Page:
Crossing a Highway

Sophie encountered 40 ships today as we sailed into the main shipping lane that connects Europe and the Middle East with Asia on what we can only describe as an extraordinary day.

Our current position is 05 33.102n, 083.13.251e. We are sailing on a course of 263m at 7.5 knots under a full jib and reefed main with a 14 knot wind on our beam. We covered 174 miles on our noon-noon run, averaging 7.25 knots. Sri Lanka is just 105 miles to our northwest, and Male is 580 miles ahead of us.

The southern tip of Sri Lanka is 880 miles due west from the entrance to the Malacca Strait, creating an imaginary line that is the shortest distance for ships traveling to Singapore and China. We realized that Sophie had wandered into this highway a little after lunchtime when a cluster of 8 ships suddenly appeared on our AIS. The smallest one was 650 feet. We had clear weather and good visibility, so there was no immediate risk. We even spoke to a few of them on the radio.

But after 2 tankers passed well within a half mile on either side of us, Jenna and I did the math and realized that if we continued on our rhumb line course, we would have to cover 75 miles to cross the shipping lane. We would have these behemoths passing on either side of us well into the night while doing so. We decided instead to gybe and head 20 miles due south while we still had visibility to clear the traffic. It’s better to dash across a highway during daylight, right?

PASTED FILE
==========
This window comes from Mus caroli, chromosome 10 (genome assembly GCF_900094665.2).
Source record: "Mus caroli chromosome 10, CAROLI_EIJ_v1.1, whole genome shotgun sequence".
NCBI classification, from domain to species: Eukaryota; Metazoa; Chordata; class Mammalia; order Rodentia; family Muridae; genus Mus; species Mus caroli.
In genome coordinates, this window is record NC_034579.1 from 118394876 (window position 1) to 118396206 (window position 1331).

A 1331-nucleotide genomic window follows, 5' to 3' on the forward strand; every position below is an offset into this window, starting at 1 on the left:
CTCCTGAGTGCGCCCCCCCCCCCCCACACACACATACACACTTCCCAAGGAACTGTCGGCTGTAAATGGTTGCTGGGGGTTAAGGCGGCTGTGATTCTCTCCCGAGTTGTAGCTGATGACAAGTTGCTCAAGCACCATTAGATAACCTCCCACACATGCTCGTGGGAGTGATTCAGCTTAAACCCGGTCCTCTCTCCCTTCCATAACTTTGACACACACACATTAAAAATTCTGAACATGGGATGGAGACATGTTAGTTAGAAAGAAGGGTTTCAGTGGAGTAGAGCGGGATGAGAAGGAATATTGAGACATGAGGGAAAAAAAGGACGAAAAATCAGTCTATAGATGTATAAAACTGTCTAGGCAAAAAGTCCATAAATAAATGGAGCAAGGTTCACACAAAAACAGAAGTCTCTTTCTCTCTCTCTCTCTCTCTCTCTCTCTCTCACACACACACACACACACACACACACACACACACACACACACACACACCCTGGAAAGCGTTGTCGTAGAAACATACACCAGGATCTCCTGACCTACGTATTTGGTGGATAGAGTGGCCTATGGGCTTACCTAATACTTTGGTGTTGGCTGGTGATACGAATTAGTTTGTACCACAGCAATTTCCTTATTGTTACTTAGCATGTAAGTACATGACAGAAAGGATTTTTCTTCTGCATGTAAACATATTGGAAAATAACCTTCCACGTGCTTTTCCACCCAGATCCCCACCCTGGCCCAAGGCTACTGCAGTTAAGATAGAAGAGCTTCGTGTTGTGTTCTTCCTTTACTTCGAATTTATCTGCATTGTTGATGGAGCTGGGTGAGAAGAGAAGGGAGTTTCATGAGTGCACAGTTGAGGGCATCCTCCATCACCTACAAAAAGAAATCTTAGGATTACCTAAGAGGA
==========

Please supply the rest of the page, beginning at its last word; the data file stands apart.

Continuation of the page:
So I went up to the wheel and was waiting for the 1,050 foot tanker “Hyundai Titan” to overtake us a half mile to the south when the starboard fishing rod exploded with a hit.


This fellow had good timing. We were sailing at 8 knots under full main and jib, but Sophie’s crew went to work like a well-oiled machine. Jenna ran to the wheel and turned north to slow the boat and get us away from Mr. Hyundai. Hazel helped her on the winches. Leo went below and started the Yanmars. Rich clipped in and joined me on the transom with a gaff. Travis and Nic brought the other lines in. Kate grabbed a camera and passed up tools. The clutch on this rod’s reel was on its last legs, and I was reluctant to let someone else land the fish. I had just replaced the line with 300 meters of brand new 80lb braid, so this guy wasn’t going anywhere.

We landed a 13 pound bluefin tuna, and everyone on Sophie was happy about the team effort. As soon as the fish was on board, we executed the gybe and kept both diesels on as we sprinted across the highway for the next hour and a half.

Soon the ships were behind us and we resumed our rhumb line course. School ended, and Jenna played dice games with the youngsters in the aft cockpit while Rich and I sat up top and enjoyed the warmth of the late afternoon. We cut the fish into steaks and pan seared all of them for dinner, serving them up with red rice and salad. We had a hungry crew, and the fish was delicious.

Immediately after dinner, I joined Jenna up top for the start of her watch when a pod of dolphins decided to play off our bow. Two of the dolphins were babies, and Hazel insisted that they were twins and that she could understand what they were saying. Then the dolphins left just as the clouds shifted and the sky exploded into a deep tangerine rose color. Everyone became silent and let the color soak in. Then we went downstairs and watched the NFL Films DVD of Super Bowl XLIX. The Patriots won.

It was a pretty good day, as days go.

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